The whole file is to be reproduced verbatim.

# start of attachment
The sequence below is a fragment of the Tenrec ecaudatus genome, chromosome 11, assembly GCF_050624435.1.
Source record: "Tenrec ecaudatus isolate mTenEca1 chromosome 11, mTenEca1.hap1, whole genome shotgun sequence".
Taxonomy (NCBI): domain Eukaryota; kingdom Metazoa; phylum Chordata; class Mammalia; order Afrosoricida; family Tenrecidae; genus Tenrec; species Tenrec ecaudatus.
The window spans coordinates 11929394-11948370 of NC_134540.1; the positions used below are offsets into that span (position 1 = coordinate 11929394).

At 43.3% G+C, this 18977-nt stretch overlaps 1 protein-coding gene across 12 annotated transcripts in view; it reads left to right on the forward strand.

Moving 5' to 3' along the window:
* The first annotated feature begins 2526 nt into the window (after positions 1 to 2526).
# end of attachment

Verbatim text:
The sequence below is a fragment of the Tenrec ecaudatus genome, chromosome 11, assembly GCF_050624435.1.
Source record: "Tenrec ecaudatus isolate mTenEca1 chromosome 11, mTenEca1.hap1, whole genome shotgun sequence".
Taxonomy (NCBI): domain Eukaryota; kingdom Metazoa; phylum Chordata; class Mammalia; order Afrosoricida; family Tenrecidae; genus Tenrec; species Tenrec ecaudatus.
The window spans coordinates 11929394-11948370 of NC_134540.1; the positions used below are offsets into that span (position 1 = coordinate 11929394).

At 43.3% G+C, this 18977-nt stretch overlaps 1 protein-coding gene across 12 annotated transcripts in view; it reads left to right on the forward strand.

Moving 5' to 3' along the window:
* The first annotated feature begins 2526 nt into the window (after positions 1 to 2526).